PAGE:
ANAHEIM, Calif. — Jed Lowrie came off the disabled list last July 21. He has played 68 games since then, starting 53 of them, and has 238 plate appearances.
That’s about a third of a season for an everyday player, but still a decent sample size. Here’s how he ranks in Major League Baseball for players with at least 200 plate appearances:
Batting average: 13th at .319
On-base percentage: 15th at .399
Slugging percentage: 11th at .567
OPS: 9th at .966
The only players with a higher OPS than Lowrie since he returned to the majors are Miguel Cabrera, Joey Votto, Josh Hamilton, Jose Bautista, Albert Pujols, Troy Tulowitzki, Justin Morneau and Jim Thome.
That’s a very elite group, to be certain. But a few caveats:
• 104 of Lowrie’s plate appearances came from Sept. 1 to Oct. 3 last season. The Red Sox were eight games out of first place when the month started and were essentially playing out the string.
Evaluating players in September is tricky business because of the expanded rosters and varying degrees of determination among those on the field. Lowrie had a lot more to prove than many of those he was competing against.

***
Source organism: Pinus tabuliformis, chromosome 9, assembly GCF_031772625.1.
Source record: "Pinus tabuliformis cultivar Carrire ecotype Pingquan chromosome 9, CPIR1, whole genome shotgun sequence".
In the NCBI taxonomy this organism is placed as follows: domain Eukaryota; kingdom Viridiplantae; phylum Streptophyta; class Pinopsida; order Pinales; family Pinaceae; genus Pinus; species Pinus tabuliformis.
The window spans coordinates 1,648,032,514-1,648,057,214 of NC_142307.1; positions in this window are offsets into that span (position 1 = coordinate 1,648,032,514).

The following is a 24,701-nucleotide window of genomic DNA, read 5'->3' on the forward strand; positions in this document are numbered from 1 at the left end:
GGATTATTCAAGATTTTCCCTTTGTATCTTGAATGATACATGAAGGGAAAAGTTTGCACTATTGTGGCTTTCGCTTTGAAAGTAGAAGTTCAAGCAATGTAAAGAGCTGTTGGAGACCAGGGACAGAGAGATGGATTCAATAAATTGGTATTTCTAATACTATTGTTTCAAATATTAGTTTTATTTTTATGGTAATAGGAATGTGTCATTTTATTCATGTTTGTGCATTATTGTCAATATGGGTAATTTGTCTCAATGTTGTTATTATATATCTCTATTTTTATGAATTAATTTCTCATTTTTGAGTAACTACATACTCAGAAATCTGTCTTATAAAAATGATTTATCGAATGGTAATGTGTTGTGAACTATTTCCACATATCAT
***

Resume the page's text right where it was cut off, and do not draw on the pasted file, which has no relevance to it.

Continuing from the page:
• Lowrie’s stats are heavily skewed by the unreal hot streak he is on. He is hitting .531.545/.875 in his last nine games. Even Lowrie acknowledges how silly his stats have been the last two weeks. His batting average on balls in play is .583. You have a better chance of hitting the lottery every day for a week than you do keeping that up.
That said, good players go on sustained hot streaks, that’s what makes them good players.
Lowrie has had a fractured career to date because of a lingering wrist injury then a bout with mononucleosis that wiped out three months at the start of last season. But this is still a player who was the 45th overall pick of the 2005 draft and won the Pac-10 Triple Crown as a sophomore at Stanford. This is his chance to show the Red Sox he can be an everyday player.
Lowrie’s terrific showing at the plate has led to a bunch of e-mails and Twitter messages from fans asking what will happen next. Will he become the full-time shortstop? Will the Sox move him to another position? Is Jose Iglesias now expendable?
Having too many good players is never a problem and invariably these things sort themselves out. The next team that failed because it had too many good players will be the first one.
For now, Terry Francona will keep Lowrie in the lineup, find ways to get Marco Scutaro in there from time to time and ride the wave.